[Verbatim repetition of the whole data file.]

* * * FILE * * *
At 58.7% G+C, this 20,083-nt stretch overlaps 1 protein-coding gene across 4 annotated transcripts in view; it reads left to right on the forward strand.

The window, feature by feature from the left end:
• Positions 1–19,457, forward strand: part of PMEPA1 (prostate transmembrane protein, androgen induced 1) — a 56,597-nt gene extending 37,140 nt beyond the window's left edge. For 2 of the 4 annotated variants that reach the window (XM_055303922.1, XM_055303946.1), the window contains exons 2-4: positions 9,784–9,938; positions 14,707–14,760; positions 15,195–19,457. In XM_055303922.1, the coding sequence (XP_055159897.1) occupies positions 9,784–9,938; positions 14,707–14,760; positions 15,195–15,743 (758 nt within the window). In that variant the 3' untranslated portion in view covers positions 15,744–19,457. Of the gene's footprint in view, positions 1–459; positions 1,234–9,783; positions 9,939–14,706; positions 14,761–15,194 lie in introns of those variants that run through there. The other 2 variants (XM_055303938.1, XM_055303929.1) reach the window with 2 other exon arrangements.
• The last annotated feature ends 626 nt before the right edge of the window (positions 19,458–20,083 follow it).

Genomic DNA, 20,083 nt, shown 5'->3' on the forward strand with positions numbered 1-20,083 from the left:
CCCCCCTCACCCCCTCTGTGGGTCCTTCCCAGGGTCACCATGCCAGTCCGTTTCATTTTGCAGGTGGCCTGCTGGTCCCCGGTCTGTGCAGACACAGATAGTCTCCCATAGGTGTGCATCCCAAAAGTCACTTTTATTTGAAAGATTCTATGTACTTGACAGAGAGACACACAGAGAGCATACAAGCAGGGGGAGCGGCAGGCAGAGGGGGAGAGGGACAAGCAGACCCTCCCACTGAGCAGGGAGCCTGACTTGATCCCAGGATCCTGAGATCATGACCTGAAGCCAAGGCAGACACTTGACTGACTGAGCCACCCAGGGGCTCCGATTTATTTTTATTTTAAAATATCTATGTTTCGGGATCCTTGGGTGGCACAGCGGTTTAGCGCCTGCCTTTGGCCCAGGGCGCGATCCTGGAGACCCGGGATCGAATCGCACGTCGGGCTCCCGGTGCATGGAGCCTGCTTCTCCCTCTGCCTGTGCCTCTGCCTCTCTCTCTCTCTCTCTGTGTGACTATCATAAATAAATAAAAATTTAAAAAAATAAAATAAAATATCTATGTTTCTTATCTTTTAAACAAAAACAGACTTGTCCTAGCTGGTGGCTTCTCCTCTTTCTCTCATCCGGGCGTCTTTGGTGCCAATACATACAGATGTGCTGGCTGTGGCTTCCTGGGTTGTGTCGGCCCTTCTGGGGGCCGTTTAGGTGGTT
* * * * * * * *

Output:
At 58.7% G+C, this 20,083-nt stretch overlaps 1 protein-coding gene across 4 annotated transcripts in view; it reads left to right on the forward strand.

The window, feature by feature from the left end:
• Positions 1–19,457, forward strand: part of PMEPA1 (prostate transmembrane protein, androgen induced 1) — a 56,597-nt gene extending 37,140 nt beyond the window's left edge. For 2 of the 4 annotated variants that reach the window (XM_055303922.1, XM_055303946.1), the window contains exons 2-4: positions 9,784–9,938; positions 14,707–14,760; positions 15,195–19,457. In XM_055303922.1, the coding sequence (XP_055159897.1) occupies positions 9,784–9,938; positions 14,707–14,760; positions 15,195–15,743 (758 nt within the window). In that variant the 3' untranslated portion in view covers positions 15,744–19,457. Of the gene's footprint in view, positions 1–459; positions 1,234–9,783; positions 9,939–14,706; positions 14,761–15,194 lie in introns of those variants that run through there. The other 2 variants (XM_055303938.1, XM_055303929.1) reach the window with 2 other exon arrangements.
• The last annotated feature ends 626 nt before the right edge of the window (positions 19,458–20,083 follow it).

Genomic DNA, 20,083 nt, shown 5'->3' on the forward strand with positions numbered 1-20,083 from the left:
CCCCCCTCACCCCCTCTGTGGGTCCTTCCCAGGGTCACCATGCCAGTCCGTTTCATTTTGCAGGTGGCCTGCTGGTCCCCGGTCTGTGCAGACACAGATAGTCTCCCATAGGTGTGCATCCCAAAAGTCACTTTTATTTGAAAGATTCTATGTACTTGACAGAGAGACACACAGAGAGCATACAAGCAGGGGGAGCGGCAGGCAGAGGGGGAGAGGGACAAGCAGACCCTCCCACTGAGCAGGGAGCCTGACTTGATCCCAGGATCCTGAGATCATGACCTGAAGCCAAGGCAGACACTTGACTGACTGAGCCACCCAGGGGCTCCGATTTATTTTTATTTTAAAATATCTATGTTTCGGGATCCTTGGGTGGCACAGCGGTTTAGCGCCTGCCTTTGGCCCAGGGCGCGATCCTGGAGACCCGGGATCGAATCGCACGTCGGGCTCCCGGTGCATGGAGCCTGCTTCTCCCTCTGCCTGTGCCTCTGCCTCTCTCTCTCTCTCTCTGTGTGACTATCATAAATAAATAAAAATTTAAAAAAATAAAATAAAATATCTATGTTTCTTATCTTTTAAACAAAAACAGACTTGTCCTAGCTGGTGGCTTCTCCTCTTTCTCTCATCCGGGCGTCTTTGGTGCCAATACATACAGATGTGCTGGCTGTGGCTTCCTGGGTTGTGTCGGCCCTTCTGGGGGCCGTTTAGGTGGTT